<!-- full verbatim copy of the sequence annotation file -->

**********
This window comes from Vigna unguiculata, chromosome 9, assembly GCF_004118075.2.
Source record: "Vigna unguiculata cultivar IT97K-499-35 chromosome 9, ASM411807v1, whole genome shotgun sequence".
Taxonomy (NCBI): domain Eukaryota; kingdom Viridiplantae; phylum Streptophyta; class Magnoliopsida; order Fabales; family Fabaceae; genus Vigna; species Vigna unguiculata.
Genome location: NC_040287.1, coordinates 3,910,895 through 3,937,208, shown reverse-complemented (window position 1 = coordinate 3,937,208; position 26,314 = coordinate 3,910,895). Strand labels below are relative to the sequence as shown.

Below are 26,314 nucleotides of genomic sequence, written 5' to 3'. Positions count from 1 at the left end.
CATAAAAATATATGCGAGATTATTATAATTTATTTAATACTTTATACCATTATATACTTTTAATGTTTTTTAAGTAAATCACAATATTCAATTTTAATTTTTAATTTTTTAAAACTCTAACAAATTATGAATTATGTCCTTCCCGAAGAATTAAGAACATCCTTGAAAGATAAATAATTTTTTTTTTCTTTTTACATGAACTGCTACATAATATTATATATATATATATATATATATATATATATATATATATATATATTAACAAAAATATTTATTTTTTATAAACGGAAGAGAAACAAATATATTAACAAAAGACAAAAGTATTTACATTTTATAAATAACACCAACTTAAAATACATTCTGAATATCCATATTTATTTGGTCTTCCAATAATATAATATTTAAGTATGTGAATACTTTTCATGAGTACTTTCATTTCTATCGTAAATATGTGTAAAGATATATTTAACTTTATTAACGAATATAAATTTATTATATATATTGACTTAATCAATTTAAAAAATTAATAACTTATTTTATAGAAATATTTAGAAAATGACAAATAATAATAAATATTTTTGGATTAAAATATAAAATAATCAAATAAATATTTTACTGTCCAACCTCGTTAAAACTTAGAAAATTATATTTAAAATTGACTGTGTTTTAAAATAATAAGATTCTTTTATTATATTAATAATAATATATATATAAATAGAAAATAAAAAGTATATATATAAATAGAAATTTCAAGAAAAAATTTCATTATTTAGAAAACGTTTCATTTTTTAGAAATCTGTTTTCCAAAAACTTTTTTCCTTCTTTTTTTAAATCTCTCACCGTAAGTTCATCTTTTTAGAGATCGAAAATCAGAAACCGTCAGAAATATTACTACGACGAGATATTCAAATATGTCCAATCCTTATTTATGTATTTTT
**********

This window comes from Vigna unguiculata, chromosome 9, assembly GCF_004118075.2.
Source record: "Vigna unguiculata cultivar IT97K-499-35 chromosome 9, ASM411807v1, whole genome shotgun sequence".
Taxonomy (NCBI): domain Eukaryota; kingdom Viridiplantae; phylum Streptophyta; class Magnoliopsida; order Fabales; family Fabaceae; genus Vigna; species Vigna unguiculata.
Genome location: NC_040287.1, coordinates 3,910,895 through 3,937,208, shown reverse-complemented (window position 1 = coordinate 3,937,208; position 26,314 = coordinate 3,910,895). Strand labels below are relative to the sequence as shown.

Below are 26,314 nucleotides of genomic sequence, written 5' to 3'. Positions count from 1 at the left end.
CATAAAAATATATGCGAGATTATTATAATTTATTTAATACTTTATACCATTATATACTTTTAATGTTTTTTAAGTAAATCACAATATTCAATTTTAATTTTTAATTTTTTAAAACTCTAACAAATTATGAATTATGTCCTTCCCGAAGAATTAAGAACATCCTTGAAAGATAAATAATTTTTTTTTTCTTTTTACATGAACTGCTACATAATATTATATATATATATATATATATATATATATATATATATATATATATTAACAAAAATATTTATTTTTTATAAACGGAAGAGAAACAAATATATTAACAAAAGACAAAAGTATTTACATTTTATAAATAACACCAACTTAAAATACATTCTGAATATCCATATTTATTTGGTCTTCCAATAATATAATATTTAAGTATGTGAATACTTTTCATGAGTACTTTCATTTCTATCGTAAATATGTGTAAAGATATATTTAACTTTATTAACGAATATAAATTTATTATATATATTGACTTAATCAATTTAAAAAATTAATAACTTATTTTATAGAAATATTTAGAAAATGACAAATAATAATAAATATTTTTGGATTAAAATATAAAATAATCAAATAAATATTTTACTGTCCAACCTCGTTAAAACTTAGAAAATTATATTTAAAATTGACTGTGTTTTAAAATAATAAGATTCTTTTATTATATTAATAATAATATATATATAAATAGAAAATAAAAAGTATATATATAAATAGAAATTTCAAGAAAAAATTTCATTATTTAGAAAACGTTTCATTTTTTAGAAATCTGTTTTCCAAAAACTTTTTTCCTTCTTTTTTTAAATCTCTCACCGTAAGTTCATCTTTTTAGAGATCGAAAATCAGAAACCGTCAGAAATATTACTACGACGAGATATTCAAATATGTCCAATCCTTATTTATGTATTTTT